"Dr. Roy speculates that because the 13.56-MHz radio frequency is a harmonic of the natural frequency of sodium ions, the waves are causing these positive ions to vibrate intensely. Van der Waal's effects attract the oxygen end of water molecules to the positive sodium ions, and the vibration shakes the oxygen molecules hard enough to break the hydrogen bonds, freeing the hydrogen gas, which then ignites and burns. If true, the radio waves may be giving us electrolysis at a deep energy discount, allowing the flame to produce a net energy gain without breaking any thermodynamic laws."

See http://www.motortrend.com/features/edito......hnologue
Make America Great Again! - Trump in 2020 ... "We're a capitalistic society. I go into business, I don't make it, I go bankrupt. They're not going to bail me out. I've been on welfare and food stamps. Did anyone help me? No." - Craig T. Nelson, actor.
kregg
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On 2007-10-25 14:25, balducci wrote:
"So is your problem really primarily with the facts and science of global warming, or is it with some of the policy being proposed to combat it?



Yes on both counts. I don't think that a warming of 6/10 of one degree over a 150 year history is a big deal. This keeps getting downgraded. We've only been keeping accurate records for a short time. The United States has the majority of weather stations and those stations don't follow specific standardized guidelines (I can only imagine how they're taken/recorded elsewhere?). The rest of the data has been devised in labs, quite often using faulty modeling software; like the famed hockey stick or the recent admission by James Hansen that the NASA computers were affected by a Y2K glitch, making 1934 the warmest year on record and dropping 1998 to second place.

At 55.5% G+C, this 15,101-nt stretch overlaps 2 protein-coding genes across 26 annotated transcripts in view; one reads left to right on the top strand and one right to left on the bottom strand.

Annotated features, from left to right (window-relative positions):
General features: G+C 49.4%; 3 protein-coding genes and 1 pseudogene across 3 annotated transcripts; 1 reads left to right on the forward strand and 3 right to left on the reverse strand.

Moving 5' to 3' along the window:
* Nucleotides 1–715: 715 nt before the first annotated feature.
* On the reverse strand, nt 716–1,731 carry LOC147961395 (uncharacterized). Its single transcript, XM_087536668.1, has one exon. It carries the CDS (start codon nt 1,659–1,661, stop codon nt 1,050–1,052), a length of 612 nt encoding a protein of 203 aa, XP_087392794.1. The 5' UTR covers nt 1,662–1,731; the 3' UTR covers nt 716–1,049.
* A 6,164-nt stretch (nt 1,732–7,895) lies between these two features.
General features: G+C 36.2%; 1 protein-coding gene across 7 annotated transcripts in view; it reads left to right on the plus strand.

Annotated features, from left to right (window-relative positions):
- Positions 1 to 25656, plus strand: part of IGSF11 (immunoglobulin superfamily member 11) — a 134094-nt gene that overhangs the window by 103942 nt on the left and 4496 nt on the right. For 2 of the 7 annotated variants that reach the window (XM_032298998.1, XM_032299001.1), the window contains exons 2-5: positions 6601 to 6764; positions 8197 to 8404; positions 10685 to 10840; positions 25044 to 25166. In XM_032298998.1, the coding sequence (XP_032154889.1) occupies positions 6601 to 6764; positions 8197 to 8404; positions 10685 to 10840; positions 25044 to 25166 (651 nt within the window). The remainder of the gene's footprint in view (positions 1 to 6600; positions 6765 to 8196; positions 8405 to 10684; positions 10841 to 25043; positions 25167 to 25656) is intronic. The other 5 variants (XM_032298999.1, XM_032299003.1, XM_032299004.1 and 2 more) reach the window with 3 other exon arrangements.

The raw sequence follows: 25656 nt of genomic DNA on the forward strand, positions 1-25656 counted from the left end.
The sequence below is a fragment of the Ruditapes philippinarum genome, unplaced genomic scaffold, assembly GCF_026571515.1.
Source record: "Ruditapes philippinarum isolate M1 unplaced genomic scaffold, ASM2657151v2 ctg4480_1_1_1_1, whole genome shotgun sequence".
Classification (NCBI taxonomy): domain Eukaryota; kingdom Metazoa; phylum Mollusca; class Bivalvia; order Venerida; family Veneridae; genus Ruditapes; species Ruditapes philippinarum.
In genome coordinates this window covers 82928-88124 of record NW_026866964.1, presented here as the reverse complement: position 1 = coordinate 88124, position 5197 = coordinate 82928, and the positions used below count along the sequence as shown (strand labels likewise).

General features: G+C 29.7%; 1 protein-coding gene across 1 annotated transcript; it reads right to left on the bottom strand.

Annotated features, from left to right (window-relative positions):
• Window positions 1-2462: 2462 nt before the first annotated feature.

The simplified version: The build up of CO2 feeds more vegetation, which helps to create more water vapor, which leads to cloud cover; thus cooling is the outcome. Many cite convection with relation to CO2 build-up it the troposphere, but the earth isn't like a convection oven with a closed door. It's more like having the oven door open.
Too many look for the simple answers and have stopped there. The solar maximus, changes in the lunar orbit and the gradual reversal of magnetic (+/-) poles have a lot of influence on our tiny sphere, but, the data collectors have played down the importance of these occurrences.
Peer reviews make sense, but, the best way to keep friends and colleagues from copying one another's notes would be to always require a double blind review. Not to mention, trying to keep outcome driven bureaucrats and politicos fingers out of the frosting (me,me,me,now,now,now,yum,yum,yum). Fear is a big seller.

The press has been reporting a lot about a "super bug" of late. If it comes down to the fault of schools for using environmentally friendly cleaning products, instead of bleach or ammonia, will this get the same press coverage? I dare say no. But, memos will make there way to superintendents nationwide. Smile